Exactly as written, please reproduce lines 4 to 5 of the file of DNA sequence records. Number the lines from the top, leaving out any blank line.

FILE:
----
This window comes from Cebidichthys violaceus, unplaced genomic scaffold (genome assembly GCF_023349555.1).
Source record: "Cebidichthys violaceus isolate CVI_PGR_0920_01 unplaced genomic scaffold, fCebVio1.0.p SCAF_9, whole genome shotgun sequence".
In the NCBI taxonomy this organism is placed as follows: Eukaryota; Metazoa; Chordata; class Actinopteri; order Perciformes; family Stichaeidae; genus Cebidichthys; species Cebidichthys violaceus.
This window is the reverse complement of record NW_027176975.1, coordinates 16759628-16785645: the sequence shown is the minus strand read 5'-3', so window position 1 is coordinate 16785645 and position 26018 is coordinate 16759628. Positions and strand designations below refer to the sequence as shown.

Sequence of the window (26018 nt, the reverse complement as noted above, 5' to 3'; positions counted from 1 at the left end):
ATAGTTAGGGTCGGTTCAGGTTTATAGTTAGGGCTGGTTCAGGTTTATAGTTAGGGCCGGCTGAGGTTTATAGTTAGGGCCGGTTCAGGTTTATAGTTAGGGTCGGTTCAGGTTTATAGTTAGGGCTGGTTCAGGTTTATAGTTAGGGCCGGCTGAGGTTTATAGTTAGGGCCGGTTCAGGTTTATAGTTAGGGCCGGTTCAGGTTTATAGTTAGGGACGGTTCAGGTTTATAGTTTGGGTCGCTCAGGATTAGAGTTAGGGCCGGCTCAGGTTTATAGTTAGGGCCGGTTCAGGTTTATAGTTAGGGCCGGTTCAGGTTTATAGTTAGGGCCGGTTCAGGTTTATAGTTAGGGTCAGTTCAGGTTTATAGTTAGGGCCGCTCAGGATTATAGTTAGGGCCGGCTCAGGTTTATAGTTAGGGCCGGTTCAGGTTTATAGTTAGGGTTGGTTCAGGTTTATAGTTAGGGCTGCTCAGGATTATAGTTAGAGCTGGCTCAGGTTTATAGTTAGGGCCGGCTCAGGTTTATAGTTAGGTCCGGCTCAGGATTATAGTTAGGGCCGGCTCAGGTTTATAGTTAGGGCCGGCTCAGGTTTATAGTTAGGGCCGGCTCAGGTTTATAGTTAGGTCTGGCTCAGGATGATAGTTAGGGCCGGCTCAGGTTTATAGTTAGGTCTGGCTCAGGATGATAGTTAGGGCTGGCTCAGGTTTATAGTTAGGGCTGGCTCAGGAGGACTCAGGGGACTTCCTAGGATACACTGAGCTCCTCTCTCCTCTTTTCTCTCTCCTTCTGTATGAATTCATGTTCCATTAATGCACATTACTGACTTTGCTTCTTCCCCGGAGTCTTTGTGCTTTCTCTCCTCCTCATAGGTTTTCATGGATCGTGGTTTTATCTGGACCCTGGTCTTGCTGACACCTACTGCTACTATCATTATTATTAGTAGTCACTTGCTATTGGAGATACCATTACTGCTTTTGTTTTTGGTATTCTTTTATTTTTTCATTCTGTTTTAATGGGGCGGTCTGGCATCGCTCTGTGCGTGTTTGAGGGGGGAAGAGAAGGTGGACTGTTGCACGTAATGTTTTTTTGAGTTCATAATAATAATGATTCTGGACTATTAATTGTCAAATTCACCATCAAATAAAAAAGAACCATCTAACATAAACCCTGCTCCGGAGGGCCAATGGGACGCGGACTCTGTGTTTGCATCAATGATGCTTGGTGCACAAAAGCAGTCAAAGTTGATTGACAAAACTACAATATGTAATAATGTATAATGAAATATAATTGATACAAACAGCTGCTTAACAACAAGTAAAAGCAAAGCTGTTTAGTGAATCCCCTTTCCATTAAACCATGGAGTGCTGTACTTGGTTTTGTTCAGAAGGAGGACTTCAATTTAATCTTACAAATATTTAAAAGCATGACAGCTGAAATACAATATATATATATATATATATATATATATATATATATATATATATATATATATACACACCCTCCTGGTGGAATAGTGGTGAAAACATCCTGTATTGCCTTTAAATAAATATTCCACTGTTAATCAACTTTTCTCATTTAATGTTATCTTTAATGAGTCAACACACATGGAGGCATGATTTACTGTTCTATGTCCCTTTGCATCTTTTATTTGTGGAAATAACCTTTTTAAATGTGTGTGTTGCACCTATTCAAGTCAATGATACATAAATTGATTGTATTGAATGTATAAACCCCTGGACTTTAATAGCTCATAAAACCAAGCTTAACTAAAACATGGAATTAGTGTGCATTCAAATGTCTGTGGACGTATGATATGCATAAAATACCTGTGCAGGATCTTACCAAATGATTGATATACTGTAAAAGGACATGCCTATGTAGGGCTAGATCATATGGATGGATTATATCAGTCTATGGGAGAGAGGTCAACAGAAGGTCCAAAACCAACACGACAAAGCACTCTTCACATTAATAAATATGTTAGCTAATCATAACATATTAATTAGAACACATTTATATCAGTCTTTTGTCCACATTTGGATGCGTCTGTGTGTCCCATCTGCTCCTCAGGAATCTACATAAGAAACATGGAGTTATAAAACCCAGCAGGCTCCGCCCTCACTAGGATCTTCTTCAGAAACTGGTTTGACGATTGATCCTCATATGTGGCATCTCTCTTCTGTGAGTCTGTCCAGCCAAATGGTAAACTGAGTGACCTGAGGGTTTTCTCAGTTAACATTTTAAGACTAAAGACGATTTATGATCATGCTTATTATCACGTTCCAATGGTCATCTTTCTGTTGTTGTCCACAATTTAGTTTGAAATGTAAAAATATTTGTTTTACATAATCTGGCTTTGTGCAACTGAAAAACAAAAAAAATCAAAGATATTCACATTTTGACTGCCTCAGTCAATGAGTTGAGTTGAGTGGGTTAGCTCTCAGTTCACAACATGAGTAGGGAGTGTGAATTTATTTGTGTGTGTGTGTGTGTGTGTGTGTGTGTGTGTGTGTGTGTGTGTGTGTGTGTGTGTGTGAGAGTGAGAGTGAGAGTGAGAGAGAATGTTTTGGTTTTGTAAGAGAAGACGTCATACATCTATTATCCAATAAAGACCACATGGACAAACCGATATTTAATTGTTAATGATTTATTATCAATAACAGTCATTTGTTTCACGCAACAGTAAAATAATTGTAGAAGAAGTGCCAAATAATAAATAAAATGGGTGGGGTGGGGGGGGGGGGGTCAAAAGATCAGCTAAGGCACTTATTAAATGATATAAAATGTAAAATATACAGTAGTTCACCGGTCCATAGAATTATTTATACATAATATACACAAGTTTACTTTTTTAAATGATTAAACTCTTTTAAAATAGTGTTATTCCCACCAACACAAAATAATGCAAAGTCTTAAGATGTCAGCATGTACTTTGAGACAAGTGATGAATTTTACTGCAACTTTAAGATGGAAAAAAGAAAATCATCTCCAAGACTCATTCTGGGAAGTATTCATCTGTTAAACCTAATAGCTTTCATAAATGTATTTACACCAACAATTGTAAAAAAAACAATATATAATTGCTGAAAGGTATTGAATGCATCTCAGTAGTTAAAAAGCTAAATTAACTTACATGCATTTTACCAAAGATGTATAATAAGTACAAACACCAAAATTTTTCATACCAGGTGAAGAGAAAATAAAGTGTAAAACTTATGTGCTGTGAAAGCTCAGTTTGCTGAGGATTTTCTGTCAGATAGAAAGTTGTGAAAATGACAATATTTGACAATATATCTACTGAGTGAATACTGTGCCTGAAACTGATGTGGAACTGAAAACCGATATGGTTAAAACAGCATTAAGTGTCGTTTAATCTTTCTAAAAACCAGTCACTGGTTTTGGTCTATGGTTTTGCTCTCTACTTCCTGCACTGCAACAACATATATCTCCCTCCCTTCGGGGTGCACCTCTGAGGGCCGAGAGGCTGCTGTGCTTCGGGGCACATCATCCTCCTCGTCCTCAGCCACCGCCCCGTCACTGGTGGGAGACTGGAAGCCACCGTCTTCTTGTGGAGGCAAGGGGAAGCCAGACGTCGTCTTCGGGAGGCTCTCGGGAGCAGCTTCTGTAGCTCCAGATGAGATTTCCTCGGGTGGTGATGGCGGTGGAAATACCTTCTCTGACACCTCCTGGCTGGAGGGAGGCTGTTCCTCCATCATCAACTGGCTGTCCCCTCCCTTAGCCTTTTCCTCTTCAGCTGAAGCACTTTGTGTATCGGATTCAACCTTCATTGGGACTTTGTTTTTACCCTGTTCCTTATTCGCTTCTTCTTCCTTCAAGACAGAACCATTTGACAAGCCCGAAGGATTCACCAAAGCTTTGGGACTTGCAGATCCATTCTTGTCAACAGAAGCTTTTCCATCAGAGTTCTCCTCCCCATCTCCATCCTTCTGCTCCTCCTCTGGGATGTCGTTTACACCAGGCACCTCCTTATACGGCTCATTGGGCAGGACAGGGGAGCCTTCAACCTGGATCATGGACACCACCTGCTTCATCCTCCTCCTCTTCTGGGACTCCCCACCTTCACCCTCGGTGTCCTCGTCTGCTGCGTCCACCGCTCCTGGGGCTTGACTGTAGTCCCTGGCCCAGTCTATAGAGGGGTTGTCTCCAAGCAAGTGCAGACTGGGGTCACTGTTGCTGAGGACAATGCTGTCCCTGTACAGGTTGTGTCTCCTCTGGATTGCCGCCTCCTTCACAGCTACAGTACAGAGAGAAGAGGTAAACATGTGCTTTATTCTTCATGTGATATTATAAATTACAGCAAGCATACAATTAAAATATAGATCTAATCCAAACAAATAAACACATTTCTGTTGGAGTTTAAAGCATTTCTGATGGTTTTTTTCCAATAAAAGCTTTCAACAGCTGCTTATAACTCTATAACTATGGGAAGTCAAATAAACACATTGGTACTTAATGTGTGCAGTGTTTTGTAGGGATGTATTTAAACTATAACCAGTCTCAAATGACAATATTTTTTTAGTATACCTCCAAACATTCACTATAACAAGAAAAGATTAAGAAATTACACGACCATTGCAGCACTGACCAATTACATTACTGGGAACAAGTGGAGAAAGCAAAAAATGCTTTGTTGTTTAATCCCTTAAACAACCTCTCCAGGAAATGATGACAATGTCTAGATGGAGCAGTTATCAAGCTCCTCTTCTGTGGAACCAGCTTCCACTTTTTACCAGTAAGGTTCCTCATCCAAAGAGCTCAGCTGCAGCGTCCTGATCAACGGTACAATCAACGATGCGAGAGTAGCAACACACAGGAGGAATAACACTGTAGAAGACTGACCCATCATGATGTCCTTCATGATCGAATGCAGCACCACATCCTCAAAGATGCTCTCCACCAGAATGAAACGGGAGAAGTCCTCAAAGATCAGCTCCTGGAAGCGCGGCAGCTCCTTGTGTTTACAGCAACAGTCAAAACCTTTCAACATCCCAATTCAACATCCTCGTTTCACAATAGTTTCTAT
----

This window is the reverse complement of record NW_027176975.1, coordinates 16759628-16785645: the sequence shown is the minus strand read 5'-3', so window position 1 is coordinate 16785645 and position 26018 is coordinate 16759628. Positions and strand designations below refer to the sequence as shown.

Sequence of the window (26018 nt, the reverse complement as noted above, 5' to 3'; positions counted from 1 at the left end):